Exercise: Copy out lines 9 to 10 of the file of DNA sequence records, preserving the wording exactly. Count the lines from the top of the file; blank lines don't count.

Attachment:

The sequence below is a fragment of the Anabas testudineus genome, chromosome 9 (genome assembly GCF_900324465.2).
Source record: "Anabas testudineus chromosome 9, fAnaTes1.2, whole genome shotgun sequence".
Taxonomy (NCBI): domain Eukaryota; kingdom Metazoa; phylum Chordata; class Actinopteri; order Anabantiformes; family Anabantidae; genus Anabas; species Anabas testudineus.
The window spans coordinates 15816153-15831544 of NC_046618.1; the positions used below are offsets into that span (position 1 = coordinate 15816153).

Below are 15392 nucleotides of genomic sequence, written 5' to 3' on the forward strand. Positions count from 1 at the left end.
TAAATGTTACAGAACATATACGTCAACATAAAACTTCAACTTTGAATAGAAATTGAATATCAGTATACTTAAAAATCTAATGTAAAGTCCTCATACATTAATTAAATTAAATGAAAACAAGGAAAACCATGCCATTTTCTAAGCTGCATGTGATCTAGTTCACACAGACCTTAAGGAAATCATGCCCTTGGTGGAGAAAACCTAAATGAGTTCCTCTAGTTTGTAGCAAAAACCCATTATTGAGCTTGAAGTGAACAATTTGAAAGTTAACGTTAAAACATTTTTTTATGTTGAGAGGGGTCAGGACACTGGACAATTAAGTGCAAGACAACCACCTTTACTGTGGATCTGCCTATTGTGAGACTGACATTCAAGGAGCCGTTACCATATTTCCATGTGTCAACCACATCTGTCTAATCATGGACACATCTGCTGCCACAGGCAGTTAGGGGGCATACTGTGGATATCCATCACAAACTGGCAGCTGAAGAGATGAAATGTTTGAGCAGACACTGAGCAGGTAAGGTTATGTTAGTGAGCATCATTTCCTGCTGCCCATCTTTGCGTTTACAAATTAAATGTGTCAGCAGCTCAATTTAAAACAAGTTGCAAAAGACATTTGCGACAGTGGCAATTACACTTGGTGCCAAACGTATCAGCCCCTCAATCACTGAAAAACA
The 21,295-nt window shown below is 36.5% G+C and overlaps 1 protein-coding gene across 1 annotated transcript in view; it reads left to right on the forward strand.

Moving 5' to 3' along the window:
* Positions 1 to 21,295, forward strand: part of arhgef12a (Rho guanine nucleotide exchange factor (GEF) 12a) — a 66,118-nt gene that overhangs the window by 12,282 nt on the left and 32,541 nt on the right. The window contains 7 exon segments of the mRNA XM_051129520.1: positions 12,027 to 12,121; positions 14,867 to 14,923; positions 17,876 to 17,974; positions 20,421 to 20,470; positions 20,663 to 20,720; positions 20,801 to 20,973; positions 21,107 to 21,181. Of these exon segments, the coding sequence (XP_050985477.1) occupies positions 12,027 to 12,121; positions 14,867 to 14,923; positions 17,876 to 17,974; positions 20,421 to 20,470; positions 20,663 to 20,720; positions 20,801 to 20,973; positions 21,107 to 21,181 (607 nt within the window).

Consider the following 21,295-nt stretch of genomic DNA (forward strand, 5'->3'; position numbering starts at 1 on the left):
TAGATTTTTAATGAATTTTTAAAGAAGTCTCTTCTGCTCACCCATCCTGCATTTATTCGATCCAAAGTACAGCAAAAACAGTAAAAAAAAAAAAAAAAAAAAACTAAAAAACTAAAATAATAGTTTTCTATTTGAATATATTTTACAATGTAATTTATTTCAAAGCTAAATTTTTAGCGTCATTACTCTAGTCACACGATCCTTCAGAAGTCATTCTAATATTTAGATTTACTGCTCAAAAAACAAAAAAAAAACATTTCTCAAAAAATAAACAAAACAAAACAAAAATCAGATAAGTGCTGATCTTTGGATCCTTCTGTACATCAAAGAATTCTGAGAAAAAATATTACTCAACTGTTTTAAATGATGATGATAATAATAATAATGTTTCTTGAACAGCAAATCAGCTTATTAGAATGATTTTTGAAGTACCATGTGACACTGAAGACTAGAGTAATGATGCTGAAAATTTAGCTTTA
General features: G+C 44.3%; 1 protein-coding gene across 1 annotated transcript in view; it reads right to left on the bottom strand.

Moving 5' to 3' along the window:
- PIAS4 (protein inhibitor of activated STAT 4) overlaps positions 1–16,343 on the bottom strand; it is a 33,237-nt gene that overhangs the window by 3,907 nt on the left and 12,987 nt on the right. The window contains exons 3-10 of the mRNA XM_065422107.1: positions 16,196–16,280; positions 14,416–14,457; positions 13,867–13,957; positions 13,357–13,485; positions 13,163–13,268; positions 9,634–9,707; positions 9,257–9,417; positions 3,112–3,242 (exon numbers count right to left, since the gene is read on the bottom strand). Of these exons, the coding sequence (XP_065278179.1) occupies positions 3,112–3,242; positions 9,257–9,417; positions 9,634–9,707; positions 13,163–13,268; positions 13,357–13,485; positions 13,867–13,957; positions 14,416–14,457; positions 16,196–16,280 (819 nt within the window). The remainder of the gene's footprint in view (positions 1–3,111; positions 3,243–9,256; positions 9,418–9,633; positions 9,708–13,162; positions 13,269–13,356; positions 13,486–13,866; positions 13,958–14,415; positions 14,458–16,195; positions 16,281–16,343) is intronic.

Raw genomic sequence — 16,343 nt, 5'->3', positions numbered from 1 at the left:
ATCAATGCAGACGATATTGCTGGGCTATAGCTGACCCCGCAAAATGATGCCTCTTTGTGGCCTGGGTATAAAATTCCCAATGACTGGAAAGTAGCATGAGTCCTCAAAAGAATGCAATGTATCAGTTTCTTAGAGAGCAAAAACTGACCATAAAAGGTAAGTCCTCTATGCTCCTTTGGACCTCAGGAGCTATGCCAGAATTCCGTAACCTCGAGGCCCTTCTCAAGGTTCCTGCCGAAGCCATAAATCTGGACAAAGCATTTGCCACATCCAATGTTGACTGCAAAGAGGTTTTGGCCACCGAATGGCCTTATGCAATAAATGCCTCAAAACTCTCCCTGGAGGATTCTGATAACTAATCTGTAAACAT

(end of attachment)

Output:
* Positions 1 to 21,295, forward strand: part of arhgef12a (Rho guanine nucleotide exchange factor (GEF) 12a) — a 66,118-nt gene that overhangs the window by 12,282 nt on the left and 32,541 nt on the right. The window contains 7 exon segments of the mRNA XM_051129520.1: positions 12,027 to 12,121; positions 14,867 to 14,923; positions 17,876 to 17,974; positions 20,421 to 20,470; positions 20,663 to 20,720; positions 20,801 to 20,973; positions 21,107 to 21,181. Of these exon segments, the coding sequence (XP_050985477.1) occupies positions 12,027 to 12,121; positions 14,867 to 14,923; positions 17,876 to 17,974; positions 20,421 to 20,470; positions 20,663 to 20,720; positions 20,801 to 20,973; positions 21,107 to 21,181 (607 nt within the window).

Consider the following 21,295-nt stretch of genomic DNA (forward strand, 5'->3'; position numbering starts at 1 on the left):